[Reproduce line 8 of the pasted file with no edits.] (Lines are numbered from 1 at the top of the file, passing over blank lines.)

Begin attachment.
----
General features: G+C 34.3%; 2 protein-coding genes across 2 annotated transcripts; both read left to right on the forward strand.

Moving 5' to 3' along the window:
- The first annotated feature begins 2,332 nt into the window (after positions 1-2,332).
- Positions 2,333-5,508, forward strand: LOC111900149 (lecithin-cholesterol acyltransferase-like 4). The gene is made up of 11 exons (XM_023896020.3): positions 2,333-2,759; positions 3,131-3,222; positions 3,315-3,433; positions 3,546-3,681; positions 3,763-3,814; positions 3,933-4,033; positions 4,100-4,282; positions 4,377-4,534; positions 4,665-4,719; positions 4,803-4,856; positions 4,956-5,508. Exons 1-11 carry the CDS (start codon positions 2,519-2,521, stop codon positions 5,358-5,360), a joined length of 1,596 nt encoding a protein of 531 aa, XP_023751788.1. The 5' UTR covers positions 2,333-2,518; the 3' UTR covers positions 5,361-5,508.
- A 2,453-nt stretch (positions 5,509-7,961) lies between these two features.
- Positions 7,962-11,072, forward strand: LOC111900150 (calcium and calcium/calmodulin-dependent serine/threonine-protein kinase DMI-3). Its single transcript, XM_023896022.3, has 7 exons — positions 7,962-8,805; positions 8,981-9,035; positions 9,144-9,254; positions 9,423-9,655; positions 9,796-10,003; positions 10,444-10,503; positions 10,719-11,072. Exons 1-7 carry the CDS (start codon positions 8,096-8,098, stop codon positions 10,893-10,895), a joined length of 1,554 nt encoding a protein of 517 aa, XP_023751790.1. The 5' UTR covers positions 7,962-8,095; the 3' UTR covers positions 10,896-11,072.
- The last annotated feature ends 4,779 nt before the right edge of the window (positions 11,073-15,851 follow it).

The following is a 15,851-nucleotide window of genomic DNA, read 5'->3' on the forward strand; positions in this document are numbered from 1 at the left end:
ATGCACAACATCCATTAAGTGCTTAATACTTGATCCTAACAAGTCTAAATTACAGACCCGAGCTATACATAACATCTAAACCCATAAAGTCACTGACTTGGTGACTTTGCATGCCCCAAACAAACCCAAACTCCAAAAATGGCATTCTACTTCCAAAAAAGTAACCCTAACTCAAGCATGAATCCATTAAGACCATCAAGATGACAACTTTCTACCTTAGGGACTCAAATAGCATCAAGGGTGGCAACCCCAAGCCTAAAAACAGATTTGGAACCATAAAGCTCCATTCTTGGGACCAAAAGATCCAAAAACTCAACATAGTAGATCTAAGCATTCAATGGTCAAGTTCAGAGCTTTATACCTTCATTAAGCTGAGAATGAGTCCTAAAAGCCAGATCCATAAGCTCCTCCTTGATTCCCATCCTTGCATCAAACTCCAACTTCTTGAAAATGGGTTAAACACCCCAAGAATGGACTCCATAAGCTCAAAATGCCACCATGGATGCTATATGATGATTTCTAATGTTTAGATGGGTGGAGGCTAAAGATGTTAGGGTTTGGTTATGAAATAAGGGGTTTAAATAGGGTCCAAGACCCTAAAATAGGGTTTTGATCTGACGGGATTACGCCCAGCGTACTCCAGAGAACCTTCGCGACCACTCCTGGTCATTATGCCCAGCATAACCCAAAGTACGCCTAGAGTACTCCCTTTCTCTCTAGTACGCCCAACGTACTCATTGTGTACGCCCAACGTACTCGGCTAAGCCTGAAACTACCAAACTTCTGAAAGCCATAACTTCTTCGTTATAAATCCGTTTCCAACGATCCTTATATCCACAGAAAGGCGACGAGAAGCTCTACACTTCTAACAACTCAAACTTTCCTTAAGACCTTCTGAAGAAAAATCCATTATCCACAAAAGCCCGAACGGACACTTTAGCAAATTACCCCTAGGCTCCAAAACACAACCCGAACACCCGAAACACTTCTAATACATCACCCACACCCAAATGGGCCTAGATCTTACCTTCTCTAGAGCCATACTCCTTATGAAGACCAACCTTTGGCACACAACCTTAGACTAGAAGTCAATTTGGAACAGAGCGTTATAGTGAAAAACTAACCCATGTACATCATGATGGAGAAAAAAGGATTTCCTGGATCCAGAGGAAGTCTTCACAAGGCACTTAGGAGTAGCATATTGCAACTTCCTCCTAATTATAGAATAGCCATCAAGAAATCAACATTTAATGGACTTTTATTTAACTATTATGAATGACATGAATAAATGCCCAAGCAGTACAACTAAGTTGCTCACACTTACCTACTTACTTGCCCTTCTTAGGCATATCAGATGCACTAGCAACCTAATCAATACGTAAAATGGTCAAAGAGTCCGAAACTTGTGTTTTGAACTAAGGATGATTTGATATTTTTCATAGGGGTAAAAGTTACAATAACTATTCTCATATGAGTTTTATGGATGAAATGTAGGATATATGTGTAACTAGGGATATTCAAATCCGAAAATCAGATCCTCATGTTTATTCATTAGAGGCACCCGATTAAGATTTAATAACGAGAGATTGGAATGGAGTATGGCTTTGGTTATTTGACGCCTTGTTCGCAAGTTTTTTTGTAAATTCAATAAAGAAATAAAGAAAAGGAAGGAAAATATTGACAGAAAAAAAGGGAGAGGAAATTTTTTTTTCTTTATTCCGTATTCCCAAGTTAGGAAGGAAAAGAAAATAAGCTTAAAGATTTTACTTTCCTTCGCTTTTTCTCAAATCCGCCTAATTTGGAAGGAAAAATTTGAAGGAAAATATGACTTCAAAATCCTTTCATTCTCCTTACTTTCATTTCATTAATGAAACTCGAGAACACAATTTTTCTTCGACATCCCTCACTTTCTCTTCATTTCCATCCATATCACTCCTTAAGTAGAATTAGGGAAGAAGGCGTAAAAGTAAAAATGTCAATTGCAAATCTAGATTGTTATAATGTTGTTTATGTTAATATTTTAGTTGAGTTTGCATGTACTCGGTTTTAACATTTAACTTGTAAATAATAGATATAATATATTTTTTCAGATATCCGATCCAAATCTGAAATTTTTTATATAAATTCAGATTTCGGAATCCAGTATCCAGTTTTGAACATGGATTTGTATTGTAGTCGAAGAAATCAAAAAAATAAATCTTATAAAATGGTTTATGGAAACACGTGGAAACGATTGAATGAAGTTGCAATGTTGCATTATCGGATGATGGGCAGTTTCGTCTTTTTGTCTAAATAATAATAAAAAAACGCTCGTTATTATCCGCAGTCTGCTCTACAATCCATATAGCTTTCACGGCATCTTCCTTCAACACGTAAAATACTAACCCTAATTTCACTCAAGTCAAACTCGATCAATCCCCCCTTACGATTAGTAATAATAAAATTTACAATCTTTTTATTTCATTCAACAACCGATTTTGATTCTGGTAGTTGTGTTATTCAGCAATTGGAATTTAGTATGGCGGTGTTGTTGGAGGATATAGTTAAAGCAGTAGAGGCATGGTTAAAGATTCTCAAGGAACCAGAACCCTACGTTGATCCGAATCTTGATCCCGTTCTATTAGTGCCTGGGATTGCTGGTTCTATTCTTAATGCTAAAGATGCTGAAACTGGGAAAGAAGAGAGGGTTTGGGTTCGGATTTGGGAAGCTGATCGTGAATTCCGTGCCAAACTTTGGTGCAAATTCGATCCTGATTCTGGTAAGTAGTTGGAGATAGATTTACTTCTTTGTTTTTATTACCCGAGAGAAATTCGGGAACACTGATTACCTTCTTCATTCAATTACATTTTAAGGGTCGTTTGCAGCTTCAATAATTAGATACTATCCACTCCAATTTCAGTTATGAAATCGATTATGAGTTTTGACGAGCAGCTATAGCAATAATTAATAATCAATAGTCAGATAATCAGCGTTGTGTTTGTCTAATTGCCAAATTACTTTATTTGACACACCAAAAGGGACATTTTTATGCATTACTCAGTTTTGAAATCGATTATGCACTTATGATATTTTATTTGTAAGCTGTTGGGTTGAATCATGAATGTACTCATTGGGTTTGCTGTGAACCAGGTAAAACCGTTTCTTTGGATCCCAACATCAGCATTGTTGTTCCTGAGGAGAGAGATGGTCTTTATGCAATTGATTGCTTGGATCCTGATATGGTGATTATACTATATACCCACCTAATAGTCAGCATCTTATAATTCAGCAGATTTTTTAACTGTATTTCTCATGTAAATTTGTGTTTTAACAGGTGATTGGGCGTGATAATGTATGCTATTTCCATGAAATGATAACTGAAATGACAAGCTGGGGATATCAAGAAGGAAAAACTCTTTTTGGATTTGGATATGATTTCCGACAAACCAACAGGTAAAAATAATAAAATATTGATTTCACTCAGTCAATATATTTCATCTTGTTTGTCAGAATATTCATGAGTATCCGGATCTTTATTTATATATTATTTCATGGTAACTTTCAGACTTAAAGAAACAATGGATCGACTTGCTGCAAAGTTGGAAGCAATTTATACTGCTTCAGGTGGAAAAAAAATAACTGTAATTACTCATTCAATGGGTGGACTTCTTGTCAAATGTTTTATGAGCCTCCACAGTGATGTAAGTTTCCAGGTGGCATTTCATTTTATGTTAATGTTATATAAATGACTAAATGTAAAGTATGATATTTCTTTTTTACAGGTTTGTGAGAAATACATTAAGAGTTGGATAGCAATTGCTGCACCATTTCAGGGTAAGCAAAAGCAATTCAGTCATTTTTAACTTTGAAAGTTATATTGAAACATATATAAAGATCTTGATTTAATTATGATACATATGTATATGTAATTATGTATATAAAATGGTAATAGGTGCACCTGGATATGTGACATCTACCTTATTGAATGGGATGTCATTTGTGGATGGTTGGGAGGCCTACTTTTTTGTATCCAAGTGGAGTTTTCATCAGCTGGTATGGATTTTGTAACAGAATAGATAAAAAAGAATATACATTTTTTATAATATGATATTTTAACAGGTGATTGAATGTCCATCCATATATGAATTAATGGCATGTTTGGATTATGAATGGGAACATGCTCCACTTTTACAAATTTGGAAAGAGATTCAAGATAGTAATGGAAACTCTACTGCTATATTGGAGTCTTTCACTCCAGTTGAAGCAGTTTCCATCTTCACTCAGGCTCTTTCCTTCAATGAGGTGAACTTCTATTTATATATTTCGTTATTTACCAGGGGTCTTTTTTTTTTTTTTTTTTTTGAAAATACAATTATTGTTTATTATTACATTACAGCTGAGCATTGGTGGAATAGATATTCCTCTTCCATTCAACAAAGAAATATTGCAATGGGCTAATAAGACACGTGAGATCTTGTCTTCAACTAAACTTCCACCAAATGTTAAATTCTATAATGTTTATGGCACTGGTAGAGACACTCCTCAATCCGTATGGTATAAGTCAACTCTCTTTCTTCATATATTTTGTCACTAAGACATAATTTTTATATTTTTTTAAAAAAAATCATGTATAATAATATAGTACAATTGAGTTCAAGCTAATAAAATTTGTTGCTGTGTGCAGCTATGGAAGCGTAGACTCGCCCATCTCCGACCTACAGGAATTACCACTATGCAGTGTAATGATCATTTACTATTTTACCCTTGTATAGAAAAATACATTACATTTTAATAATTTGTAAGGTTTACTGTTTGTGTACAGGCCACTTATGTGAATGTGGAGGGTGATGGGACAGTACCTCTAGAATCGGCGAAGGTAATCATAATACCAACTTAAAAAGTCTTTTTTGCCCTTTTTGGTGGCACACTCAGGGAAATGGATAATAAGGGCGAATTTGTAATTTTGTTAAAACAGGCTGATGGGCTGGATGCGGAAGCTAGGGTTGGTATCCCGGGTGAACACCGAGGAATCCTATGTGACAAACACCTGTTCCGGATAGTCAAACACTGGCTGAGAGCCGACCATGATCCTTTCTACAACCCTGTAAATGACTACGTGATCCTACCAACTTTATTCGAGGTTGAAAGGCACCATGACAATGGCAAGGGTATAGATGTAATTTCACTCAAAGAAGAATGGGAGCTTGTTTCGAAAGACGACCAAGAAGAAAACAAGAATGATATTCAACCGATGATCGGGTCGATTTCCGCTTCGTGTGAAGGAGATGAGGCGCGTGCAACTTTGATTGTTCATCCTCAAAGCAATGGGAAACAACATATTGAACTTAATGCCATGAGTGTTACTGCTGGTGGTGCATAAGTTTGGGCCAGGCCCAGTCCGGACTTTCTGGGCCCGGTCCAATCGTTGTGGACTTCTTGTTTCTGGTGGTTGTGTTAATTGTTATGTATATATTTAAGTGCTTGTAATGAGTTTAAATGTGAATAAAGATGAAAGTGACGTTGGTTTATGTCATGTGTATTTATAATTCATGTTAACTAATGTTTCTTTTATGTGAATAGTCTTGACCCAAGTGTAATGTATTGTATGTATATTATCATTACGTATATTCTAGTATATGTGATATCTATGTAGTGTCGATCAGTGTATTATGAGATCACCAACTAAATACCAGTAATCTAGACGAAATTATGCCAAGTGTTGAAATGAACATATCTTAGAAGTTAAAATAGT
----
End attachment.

The following is a 15,851-nucleotide window of genomic DNA, read 5'->3' on the forward strand; positions in this document are numbered from 1 at the left end: